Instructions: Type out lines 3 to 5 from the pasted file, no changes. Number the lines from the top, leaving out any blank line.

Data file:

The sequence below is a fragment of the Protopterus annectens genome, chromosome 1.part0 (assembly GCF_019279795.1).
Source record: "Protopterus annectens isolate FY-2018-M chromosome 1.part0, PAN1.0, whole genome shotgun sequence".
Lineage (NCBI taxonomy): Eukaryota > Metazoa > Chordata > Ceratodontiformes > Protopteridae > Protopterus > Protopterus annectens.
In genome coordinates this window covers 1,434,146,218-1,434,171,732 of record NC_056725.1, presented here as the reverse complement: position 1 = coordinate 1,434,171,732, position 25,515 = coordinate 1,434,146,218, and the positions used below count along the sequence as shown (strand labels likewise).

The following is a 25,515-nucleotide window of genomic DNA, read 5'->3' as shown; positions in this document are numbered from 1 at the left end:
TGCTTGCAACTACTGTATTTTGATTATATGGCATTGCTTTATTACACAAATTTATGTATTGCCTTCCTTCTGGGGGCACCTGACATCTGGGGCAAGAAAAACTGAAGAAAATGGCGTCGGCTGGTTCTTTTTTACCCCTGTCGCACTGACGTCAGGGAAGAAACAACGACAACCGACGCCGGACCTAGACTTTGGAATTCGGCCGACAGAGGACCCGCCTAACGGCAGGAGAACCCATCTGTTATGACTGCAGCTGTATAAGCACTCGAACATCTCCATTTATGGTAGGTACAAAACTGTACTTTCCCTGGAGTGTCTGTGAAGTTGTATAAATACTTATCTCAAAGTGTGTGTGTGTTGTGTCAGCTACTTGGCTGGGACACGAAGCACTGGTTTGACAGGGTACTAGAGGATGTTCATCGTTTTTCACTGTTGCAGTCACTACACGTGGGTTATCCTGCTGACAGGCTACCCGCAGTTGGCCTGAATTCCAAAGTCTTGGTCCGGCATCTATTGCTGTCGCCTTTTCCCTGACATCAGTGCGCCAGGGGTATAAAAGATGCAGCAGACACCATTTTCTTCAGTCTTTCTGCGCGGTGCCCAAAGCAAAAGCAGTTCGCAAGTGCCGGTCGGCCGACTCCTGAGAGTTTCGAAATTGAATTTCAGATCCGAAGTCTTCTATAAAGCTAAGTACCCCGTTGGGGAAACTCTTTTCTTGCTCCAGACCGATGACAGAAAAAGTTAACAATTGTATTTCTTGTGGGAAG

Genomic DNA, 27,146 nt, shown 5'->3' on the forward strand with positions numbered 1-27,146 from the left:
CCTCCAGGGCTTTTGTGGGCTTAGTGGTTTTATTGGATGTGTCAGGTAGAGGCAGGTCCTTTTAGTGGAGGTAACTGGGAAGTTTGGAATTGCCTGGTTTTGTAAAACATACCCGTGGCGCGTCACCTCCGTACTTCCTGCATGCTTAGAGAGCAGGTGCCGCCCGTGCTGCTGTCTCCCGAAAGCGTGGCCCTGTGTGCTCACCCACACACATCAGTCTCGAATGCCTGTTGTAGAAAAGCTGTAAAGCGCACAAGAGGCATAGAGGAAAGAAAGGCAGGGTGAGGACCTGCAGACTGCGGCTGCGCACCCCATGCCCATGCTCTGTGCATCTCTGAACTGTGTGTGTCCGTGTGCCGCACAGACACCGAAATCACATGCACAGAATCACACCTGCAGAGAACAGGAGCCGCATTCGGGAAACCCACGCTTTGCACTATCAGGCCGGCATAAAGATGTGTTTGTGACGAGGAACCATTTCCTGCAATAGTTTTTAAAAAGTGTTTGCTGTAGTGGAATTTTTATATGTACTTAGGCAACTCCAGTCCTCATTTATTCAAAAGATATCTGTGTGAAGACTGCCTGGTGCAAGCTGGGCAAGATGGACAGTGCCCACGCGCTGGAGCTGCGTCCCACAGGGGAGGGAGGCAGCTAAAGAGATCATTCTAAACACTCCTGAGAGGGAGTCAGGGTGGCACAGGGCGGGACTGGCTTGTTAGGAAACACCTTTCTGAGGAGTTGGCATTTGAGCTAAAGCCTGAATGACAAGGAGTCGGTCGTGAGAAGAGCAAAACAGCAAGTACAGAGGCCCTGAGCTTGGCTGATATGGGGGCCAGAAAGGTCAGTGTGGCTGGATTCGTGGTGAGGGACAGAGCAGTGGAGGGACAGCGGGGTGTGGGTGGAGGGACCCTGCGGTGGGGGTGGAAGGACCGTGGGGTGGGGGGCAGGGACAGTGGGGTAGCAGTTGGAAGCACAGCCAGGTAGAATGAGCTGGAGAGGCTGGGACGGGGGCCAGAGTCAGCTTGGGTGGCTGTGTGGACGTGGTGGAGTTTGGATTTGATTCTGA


Lineage (NCBI taxonomy): Eukaryota > Metazoa > Chordata > Ceratodontiformes > Protopteridae > Protopterus > Protopterus annectens.
In genome coordinates this window covers 1,434,146,218-1,434,171,732 of record NC_056725.1, presented here as the reverse complement: position 1 = coordinate 1,434,171,732, position 25,515 = coordinate 1,434,146,218, and the positions used below count along the sequence as shown (strand labels likewise).

The following is a 25,515-nucleotide window of genomic DNA, read 5'->3' as shown; positions in this document are numbered from 1 at the left end: